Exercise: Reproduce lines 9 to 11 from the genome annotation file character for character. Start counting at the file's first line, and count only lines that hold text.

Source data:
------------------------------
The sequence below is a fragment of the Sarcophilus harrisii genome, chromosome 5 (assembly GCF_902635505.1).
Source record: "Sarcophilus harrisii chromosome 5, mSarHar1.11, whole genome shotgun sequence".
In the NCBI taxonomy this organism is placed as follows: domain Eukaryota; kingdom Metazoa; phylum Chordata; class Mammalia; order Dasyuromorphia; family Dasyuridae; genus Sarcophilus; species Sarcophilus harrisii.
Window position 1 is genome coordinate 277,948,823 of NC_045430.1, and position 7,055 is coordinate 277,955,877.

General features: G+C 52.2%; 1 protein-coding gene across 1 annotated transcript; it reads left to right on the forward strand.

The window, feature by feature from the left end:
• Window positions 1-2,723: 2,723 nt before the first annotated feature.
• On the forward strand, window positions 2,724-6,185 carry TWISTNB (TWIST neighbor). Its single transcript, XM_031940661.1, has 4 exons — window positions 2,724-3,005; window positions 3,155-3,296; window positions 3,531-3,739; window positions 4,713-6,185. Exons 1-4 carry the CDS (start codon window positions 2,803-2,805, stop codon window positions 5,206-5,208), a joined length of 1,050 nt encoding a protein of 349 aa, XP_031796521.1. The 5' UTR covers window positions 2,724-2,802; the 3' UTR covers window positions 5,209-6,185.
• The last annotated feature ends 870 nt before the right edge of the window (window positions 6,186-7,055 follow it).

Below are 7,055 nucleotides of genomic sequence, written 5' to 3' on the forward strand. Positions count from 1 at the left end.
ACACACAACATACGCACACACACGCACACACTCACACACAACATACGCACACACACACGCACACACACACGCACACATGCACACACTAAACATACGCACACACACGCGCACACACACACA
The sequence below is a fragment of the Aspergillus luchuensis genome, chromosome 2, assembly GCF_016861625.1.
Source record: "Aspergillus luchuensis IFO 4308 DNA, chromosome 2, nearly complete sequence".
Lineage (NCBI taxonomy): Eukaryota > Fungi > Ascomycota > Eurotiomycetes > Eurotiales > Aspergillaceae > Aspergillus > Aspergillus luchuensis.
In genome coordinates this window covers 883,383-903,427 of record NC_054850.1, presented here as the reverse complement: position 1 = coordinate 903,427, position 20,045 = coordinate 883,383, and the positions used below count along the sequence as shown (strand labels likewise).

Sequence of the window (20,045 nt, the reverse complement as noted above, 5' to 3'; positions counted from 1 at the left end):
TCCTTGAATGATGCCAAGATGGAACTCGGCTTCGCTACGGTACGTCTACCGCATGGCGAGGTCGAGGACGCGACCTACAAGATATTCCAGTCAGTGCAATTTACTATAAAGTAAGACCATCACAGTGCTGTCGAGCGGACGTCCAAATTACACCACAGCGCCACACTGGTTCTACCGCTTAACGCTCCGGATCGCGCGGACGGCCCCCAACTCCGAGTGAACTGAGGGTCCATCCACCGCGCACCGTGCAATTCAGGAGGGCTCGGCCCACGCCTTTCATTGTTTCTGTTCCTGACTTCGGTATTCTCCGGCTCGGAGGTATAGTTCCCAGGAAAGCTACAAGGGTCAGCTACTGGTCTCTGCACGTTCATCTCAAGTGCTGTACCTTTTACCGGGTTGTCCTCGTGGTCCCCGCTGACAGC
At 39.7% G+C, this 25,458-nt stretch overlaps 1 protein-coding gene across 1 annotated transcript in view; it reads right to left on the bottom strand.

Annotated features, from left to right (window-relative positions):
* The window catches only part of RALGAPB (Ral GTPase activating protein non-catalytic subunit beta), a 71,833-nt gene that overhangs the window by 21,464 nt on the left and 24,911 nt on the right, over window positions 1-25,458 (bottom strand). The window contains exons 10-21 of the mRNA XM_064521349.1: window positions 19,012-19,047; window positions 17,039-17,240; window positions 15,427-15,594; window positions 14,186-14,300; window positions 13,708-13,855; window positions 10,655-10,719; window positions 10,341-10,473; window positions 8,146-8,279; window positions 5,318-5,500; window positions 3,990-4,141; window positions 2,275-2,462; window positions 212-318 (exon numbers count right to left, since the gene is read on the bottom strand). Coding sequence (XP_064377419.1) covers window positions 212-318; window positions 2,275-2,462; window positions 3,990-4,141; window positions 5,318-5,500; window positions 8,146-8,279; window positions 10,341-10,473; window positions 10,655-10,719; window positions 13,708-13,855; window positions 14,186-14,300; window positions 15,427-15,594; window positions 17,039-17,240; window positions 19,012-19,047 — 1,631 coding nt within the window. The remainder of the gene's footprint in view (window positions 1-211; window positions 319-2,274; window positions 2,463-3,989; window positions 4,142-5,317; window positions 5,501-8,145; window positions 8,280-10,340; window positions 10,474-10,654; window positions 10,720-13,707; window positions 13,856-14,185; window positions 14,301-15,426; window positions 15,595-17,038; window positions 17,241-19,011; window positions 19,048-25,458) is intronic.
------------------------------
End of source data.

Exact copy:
• The last annotated feature ends 870 nt before the right edge of the window (window positions 6,186-7,055 follow it).

Below are 7,055 nucleotides of genomic sequence, written 5' to 3' on the forward strand. Positions count from 1 at the left end.
ACACACAACATACGCACACACACGCACACACTCACACACAACATACGCACACACACACGCACACACACACGCACACATGCACACACTAAACATACGCACACACACGCGCACACACACACA